Gender, Income Levels, and the Demand for Cigarettes
This paper uses data from the Current Population Survey to analyze determinants of cigarette demand. Price elasticities for smoking participation and quantity of cigarettes smoked are between -0.4 and -0.6 for both men and women. These effects diminish for high-income individuals. The family earnings elasticity of demand is weak, but education has strong negative effects on smoking, especially for high-income respondents. Own-earnings decrease individuals' price sensitivity. Employment status is influential even after controlling for income, education, and other factors. The presence of young children reduces smoking, with the effect most pronounced for women. Copyright 2000 by Kluwer Academic Publishers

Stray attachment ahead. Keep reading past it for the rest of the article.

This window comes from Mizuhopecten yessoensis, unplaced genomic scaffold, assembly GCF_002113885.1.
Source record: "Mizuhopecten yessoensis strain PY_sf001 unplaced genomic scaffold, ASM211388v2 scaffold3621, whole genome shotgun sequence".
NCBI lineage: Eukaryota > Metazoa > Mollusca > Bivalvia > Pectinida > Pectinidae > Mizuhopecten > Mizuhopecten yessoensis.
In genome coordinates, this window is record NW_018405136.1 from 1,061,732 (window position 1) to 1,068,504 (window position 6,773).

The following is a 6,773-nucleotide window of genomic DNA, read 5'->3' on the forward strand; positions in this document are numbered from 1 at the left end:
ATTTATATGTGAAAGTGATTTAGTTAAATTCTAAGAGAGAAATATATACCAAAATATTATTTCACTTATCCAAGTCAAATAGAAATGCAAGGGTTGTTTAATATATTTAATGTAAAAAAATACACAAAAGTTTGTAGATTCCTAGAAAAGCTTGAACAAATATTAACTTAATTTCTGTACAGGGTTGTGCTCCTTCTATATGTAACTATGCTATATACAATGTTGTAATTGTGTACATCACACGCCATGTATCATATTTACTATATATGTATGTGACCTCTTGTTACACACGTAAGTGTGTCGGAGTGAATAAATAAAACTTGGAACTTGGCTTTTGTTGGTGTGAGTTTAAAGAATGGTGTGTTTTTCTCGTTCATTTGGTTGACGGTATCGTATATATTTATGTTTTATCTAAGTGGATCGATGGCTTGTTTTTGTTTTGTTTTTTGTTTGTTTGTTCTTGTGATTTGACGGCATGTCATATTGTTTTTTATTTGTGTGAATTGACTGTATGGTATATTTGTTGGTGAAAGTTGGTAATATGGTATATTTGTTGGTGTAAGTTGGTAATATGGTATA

When requesting a correction, please mention this item's handle: RePEc:kap:jrisku:v:21:y:2000:i:2-3:p:263-82. See general information about how to correct material in RePEc.
For technical questions regarding this item, or to correct its authors, title, abstract, bibliographic or download information, contact: (Sonal Shukla)or (Rebekah McClure)
If references are entirely missing, you can add them using this form.